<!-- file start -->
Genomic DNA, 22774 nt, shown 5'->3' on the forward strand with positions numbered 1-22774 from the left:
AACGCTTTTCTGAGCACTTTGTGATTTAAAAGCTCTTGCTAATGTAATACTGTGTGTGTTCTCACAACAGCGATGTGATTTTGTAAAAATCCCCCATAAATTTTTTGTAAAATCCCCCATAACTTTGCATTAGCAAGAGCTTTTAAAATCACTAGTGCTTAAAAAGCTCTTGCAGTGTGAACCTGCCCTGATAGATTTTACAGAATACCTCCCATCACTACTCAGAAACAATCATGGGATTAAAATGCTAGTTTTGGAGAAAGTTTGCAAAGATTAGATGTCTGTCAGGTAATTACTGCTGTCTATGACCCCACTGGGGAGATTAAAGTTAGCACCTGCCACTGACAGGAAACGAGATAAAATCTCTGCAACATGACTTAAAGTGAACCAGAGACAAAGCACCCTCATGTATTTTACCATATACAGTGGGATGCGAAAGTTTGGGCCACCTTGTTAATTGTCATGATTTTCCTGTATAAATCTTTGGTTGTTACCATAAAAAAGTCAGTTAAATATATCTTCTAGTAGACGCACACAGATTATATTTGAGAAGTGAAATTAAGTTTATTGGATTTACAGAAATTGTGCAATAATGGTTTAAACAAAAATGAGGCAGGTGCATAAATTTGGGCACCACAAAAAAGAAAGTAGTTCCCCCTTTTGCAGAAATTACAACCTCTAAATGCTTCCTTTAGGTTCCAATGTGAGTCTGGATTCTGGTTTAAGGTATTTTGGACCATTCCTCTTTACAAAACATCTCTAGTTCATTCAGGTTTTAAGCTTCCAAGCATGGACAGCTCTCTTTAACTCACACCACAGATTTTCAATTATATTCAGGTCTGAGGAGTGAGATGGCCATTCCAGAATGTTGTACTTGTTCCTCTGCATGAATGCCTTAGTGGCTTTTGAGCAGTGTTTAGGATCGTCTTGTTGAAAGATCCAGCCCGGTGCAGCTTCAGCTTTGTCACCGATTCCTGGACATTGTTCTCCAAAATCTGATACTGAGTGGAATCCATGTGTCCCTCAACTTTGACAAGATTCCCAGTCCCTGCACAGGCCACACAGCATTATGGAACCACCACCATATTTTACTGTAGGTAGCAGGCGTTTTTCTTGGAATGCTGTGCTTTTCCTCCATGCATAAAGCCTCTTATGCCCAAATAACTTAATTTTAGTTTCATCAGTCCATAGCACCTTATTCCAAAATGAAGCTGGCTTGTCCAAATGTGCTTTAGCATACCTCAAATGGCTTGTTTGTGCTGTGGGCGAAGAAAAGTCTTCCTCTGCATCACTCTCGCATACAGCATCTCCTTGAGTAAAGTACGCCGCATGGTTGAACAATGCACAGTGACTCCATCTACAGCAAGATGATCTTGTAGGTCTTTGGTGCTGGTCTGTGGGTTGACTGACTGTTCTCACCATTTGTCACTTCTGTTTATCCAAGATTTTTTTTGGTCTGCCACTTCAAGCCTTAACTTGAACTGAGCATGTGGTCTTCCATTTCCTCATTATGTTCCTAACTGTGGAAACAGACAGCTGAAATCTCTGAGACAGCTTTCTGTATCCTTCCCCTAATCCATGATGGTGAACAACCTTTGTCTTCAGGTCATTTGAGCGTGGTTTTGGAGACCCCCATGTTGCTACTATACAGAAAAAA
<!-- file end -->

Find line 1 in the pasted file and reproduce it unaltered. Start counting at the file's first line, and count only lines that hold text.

Genomic DNA, 22774 nt, shown 5'->3' on the forward strand with positions numbered 1-22774 from the left: